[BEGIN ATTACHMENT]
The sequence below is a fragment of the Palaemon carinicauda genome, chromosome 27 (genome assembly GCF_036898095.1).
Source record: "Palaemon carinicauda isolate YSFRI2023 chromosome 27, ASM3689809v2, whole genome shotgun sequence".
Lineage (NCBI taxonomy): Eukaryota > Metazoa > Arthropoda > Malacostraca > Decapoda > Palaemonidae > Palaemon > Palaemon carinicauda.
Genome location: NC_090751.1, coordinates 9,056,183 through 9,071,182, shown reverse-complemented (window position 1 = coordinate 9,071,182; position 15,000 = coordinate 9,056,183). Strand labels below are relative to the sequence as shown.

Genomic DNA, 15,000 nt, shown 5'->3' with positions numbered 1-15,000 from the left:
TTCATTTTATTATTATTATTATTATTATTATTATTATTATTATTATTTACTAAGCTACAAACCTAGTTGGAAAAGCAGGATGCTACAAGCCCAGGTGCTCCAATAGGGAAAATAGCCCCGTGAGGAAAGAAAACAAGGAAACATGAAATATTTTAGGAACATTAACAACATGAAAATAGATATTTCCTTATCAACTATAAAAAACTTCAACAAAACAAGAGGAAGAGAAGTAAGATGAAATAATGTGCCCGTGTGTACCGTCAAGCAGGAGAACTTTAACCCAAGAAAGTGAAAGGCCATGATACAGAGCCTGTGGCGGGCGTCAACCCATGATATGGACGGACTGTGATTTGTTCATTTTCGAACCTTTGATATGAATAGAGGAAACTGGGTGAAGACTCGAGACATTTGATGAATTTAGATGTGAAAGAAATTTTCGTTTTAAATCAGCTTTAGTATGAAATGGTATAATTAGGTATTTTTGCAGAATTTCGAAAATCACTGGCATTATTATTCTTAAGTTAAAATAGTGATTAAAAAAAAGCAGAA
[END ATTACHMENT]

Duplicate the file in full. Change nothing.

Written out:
The sequence below is a fragment of the Palaemon carinicauda genome, chromosome 27 (genome assembly GCF_036898095.1).
Source record: "Palaemon carinicauda isolate YSFRI2023 chromosome 27, ASM3689809v2, whole genome shotgun sequence".
Lineage (NCBI taxonomy): Eukaryota > Metazoa > Arthropoda > Malacostraca > Decapoda > Palaemonidae > Palaemon > Palaemon carinicauda.
Genome location: NC_090751.1, coordinates 9,056,183 through 9,071,182, shown reverse-complemented (window position 1 = coordinate 9,071,182; position 15,000 = coordinate 9,056,183). Strand labels below are relative to the sequence as shown.

Genomic DNA, 15,000 nt, shown 5'->3' with positions numbered 1-15,000 from the left:
TTCATTTTATTATTATTATTATTATTATTATTATTATTATTATTATTTACTAAGCTACAAACCTAGTTGGAAAAGCAGGATGCTACAAGCCCAGGTGCTCCAATAGGGAAAATAGCCCCGTGAGGAAAGAAAACAAGGAAACATGAAATATTTTAGGAACATTAACAACATGAAAATAGATATTTCCTTATCAACTATAAAAAACTTCAACAAAACAAGAGGAAGAGAAGTAAGATGAAATAATGTGCCCGTGTGTACCGTCAAGCAGGAGAACTTTAACCCAAGAAAGTGAAAGGCCATGATACAGAGCCTGTGGCGGGCGTCAACCCATGATATGGACGGACTGTGATTTGTTCATTTTCGAACCTTTGATATGAATAGAGGAAACTGGGTGAAGACTCGAGACATTTGATGAATTTAGATGTGAAAGAAATTTTCGTTTTAAATCAGCTTTAGTATGAAATGGTATAATTAGGTATTTTTGCAGAATTTCGAAAATCACTGGCATTATTATTCTTAAGTTAAAATAGTGATTAAAAAAAAGCAGAA